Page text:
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The two-year collective agreement between regional plantations companies (RPCs) and unions was to be renewed on 15 October 2018.
But no agreement has been possible despite three months of talks which will be continued, said Sunil Poholiyadde, chairman of The Planters’ Association of Ceylon, representing the RPCs.
“The trade union demand to double basic pay to 1,000 rupees a day is totally unaffordable to the companies,” he told a news conference.
The RPCs, represented at talks by the Employers’ Federation of Ceylon, have proposed raising the basic wage of an estate worker by 20 percent to 600 rupees from 500 rupees.
Under the previous agreement, workers also got an attendance inventive (AI) of 60 rupees, a Productivity Incentive (PI) of 140 rupees and a Price Share Supplement (PSS) of 30 rupees and Employees’ Provident Fund (EPF) and Employees' Trust Fund (ETF) contributions of 75 rupees, amounting to a total daily wage of 805 rupees.
The RPCs have proposed a 33 percent increase in the AI up to 80 rupees, and a 20 percent increase in ETF/EPF up to 90 rupees in addition to the PI and PSS, leading to a maximum total daily wage of 940 rupees.
This amounts to an average increase of 3,375 rupees a month per worker, Poholiyadde said.
Additionally, tea harvesters who are able to bring in harvests above the norm of 16-18 kilos wil continue to be entitled to ‘over-kilo’ pay of 28.75 rupees for every kilo in excess of the plucking norm.
The productivity incentive of 140 rupees a kilo was introduced in the last agreement after a lot of debate with union agreement.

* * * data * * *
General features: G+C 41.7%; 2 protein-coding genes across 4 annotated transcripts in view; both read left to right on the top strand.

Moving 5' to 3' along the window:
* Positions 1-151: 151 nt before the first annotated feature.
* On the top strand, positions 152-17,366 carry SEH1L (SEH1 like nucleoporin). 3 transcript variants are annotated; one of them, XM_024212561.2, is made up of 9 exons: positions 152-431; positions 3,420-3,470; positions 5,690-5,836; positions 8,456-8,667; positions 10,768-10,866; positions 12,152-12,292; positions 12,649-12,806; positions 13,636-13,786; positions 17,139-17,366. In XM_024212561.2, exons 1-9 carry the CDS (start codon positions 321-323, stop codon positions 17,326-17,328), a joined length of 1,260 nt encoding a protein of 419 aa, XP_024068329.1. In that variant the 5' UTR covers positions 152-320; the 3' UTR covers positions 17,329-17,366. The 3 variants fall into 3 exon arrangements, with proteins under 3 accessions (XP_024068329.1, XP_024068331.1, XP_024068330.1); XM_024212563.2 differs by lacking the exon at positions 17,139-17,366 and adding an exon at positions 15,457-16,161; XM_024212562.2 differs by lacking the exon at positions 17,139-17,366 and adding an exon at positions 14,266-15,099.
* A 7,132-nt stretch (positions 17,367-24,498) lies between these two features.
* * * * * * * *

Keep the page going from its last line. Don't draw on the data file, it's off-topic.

“Currently, there are workers who earn well over 1,000 rupees a day - productive workers,” Poholiyadde said.
“Our pay records reveal over 75 percent of workers are achieving this target and earning the 140 rupees productivity incentive. It means workers can actually achieve this target and earn over 1,000 rupees a day.”
While the plucking norm on estates was around 18-20 kilos a worker, some workers pluck 30 kilos.
The current plucking average in Sri Lanka is 18 kilos with harvesters working for about 40 percent of an eight-hour day in the field and where men typically work for only four hours per day, a PA statement said.
“Even then, more than 80 percent of RPC workers receive the Performance Incentive (PI) on their daily norm. In companies that have offered cash plucking on such a basis, the PA stated that the 15-20 kilo norm was achieved in just two hours.”
By comparison, the plucking average in Sri Lanka’s largest competitor nations, Kenya, stood at 60 kilos, South India at 50 kilos and Assam 36 kilos, where the norms in those nations had been set at 40 kilos, 34 kilos and 24 kilos.
The daily labour wage, in comparative rupee terms, in Kenya stood at 443.3, South India at 487.2 and Assam at 342, against 805 in Sri Lanka in 2016.
Poholiyadde said they introduced a productivity incentive into the wage agreement for the first time in the last agreement since Sri Lanka has to compete on the world market against tea producers with higher productivity and lower wages.
“We believe our productivity has to increase if we were to pay higher wages,” he said. “We compete in the same global market so affordability and productivity become major factors in our wage negotiations.”
Tea prices had slumped to 550 rupees a kilo on average today from 700 rupees a year ago, while that of the second major crop, rubber, had crashed to 250-275 rupees a kilo from 600 rupees a few years ago.
“The basic wage hike of 20 percent is substantial considering the price drop compared to a year ago,” said Roshan Rajadurai, former chairman of the PA. “We proposed a basic wage we can honour at today’s price level.”
The RPCs cannot raise basic wages further at current tea prices as gratuity payments will go up and add to the cost of production, making it unviable, he said.
(COLOMBO, 25 Octber, 2018)
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